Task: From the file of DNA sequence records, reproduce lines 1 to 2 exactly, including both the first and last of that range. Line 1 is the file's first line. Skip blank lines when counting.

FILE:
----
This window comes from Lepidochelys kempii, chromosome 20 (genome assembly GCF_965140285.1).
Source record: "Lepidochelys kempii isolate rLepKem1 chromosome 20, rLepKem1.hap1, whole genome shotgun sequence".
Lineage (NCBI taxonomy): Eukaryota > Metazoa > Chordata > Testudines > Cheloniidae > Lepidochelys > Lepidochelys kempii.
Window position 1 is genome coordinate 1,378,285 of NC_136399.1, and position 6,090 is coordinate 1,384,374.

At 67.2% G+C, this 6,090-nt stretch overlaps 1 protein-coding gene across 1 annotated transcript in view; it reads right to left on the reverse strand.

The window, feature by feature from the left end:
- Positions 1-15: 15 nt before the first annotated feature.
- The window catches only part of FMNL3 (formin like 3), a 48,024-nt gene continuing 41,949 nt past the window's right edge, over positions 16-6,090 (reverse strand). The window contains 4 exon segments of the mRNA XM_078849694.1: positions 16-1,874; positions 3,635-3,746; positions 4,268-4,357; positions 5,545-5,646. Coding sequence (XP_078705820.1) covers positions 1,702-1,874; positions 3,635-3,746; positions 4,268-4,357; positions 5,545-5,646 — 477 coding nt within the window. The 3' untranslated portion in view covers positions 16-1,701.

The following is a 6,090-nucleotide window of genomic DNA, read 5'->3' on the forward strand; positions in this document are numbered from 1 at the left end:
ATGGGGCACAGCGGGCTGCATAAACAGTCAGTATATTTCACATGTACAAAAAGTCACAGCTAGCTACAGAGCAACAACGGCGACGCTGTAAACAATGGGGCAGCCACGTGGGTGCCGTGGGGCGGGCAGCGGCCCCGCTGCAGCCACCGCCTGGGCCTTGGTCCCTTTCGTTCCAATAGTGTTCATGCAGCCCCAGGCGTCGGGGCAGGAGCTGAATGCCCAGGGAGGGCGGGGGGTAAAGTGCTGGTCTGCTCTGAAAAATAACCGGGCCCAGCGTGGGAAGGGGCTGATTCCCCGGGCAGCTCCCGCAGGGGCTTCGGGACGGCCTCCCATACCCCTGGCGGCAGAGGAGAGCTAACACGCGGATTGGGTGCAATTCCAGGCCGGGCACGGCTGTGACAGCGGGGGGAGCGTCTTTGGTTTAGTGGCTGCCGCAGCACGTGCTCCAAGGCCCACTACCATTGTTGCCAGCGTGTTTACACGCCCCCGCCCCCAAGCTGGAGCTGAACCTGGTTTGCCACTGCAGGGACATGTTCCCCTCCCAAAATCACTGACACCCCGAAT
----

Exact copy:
This window comes from Lepidochelys kempii, chromosome 20 (genome assembly GCF_965140285.1).
Source record: "Lepidochelys kempii isolate rLepKem1 chromosome 20, rLepKem1.hap1, whole genome shotgun sequence".